The F-Type roadster is a beautiful car, but if we're honest, the coupe might be even more so. The hard top creates a smooth, uninterrupted line from the windshield all the way back to the rear of the car, the kinked-up rear-quarter windows are a nice touch and, overall, the design looks more organic than the roadster.
This is the Jaguar F-Type Coupe, the long-awaited hardtop counterpart to the F-Type roadster we tested earlier this year. Besides adding a roof, it shuffles up the engine range that we saw on the Convertible model, and in two of three cases, it cuts the cost of entry rather quite nicely (a happy contradiction to earlier reports).
Patrons of this year's Los Angeles Auto Show will be able to get their first glimpse at the new Jaguar F-Type Coupe, but the new hardtop sports car will be shown off to an even greater audience in early February. No, we aren't talking about the Chicago Auto Show – we're referring to the Super Bowl. Jaguar will debut its first-ever Super Bowl ad during the second half of the big game on February 2, 2014, and the sleek new F-Type Coupe will be the star.
When Jaguar previewed its new sportscar two years ago with the C-X16 concept, it showed a coupe form. But when the car hit production as the F-Type, it rolled out in roadster form only. Not that we're complaining, but we all knew it wouldn't be long before Coventry revealed the production coupe, and that's just what it's doing at this month's LA Auto Show.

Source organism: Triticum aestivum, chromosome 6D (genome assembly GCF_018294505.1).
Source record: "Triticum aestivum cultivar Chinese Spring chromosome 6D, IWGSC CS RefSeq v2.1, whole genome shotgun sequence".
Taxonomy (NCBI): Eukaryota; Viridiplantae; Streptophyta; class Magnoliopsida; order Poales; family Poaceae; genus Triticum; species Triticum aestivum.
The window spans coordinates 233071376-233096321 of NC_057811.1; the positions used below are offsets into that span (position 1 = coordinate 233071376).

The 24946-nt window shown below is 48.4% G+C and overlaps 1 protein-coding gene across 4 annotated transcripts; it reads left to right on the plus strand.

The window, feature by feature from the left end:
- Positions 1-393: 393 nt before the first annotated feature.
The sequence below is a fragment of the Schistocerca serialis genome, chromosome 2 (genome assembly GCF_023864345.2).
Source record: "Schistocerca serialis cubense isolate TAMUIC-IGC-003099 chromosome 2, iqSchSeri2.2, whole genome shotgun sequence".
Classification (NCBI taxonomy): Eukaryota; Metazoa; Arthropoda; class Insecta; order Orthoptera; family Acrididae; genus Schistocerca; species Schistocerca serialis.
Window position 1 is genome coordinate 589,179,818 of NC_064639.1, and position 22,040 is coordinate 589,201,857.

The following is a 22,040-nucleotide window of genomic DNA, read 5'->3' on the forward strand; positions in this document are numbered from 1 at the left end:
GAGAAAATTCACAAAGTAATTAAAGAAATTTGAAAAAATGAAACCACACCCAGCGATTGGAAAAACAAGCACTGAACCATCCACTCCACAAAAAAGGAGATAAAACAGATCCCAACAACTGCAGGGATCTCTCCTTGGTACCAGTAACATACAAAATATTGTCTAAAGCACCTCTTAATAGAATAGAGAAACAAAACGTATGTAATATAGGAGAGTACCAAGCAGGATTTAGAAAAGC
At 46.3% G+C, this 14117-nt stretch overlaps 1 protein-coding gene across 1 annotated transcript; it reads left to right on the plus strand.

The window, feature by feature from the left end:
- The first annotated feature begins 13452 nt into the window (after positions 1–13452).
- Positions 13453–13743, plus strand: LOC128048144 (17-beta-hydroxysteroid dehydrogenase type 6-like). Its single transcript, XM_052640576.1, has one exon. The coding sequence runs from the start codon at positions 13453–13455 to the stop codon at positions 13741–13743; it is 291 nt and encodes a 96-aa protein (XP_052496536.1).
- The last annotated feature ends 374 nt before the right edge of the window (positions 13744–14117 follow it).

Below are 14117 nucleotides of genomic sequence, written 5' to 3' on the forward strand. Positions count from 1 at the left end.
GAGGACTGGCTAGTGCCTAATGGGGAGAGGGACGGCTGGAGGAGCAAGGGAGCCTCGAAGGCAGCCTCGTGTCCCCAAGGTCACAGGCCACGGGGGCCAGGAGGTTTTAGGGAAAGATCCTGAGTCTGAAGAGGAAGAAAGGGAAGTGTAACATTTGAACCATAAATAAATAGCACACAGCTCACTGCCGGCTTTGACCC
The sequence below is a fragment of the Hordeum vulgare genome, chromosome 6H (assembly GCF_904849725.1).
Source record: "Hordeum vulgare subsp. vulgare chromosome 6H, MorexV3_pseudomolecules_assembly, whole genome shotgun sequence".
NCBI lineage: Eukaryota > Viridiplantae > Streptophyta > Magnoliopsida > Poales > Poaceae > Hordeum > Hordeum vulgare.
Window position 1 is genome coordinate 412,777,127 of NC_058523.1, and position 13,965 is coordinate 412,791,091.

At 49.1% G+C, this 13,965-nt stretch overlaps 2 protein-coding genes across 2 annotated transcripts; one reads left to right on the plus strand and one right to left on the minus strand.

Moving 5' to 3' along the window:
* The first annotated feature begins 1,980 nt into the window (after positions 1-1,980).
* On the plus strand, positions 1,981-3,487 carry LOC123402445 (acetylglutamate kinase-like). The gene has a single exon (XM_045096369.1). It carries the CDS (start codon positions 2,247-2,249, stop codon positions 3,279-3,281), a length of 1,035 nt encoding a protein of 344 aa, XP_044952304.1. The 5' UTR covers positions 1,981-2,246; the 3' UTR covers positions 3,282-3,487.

It's no secret that Jaguar is working on a fixed-roof version of the F-Type roadster, but now it looks like it's also developing a high-performance model for said coupe. Captured sharpening its claws at the Nürburgring, this F-Type Coupe prototype could very well be an R-S or even a more track-ready R-S GT variant.
Jaguar may price the much-rumored F-Type Coupe above the F-Type Convertible, if a report from Australia's Drive is to be believed. What makes Jag think that such a pricing strategy would work? Porsche. Take a look at the German manufacturer's consumer site, and you'll notice that the Boxster is less expensive than the Cayman, despite being essentially the same car.
With the Goodwood Festival of Speed taking place this weekend, Jaguar has announced it will be there with its new trio of R models as well as a design study version of the hot new F-Type sports car. While we've already seen the XFR-S last year at the LA Auto Show and the XJR and XKR-S GT at the New York Auto Show, the F-Type design study has our attention.
Jaguar's new F-Type is a pretty potent little pouncer. And while we do love a good roadster, many of us at Autoblog are perhaps more excited about the upcoming hardtop version of Jag's stylish new entry-level sports car. Why? Because even here in heavily camouflaged prototype form, the thing looks really, really good – the sleek roofline blending rather nicely into the F-Type's shapely rump, allowing for better distinction of its pronounced hips over the rear wheel wells.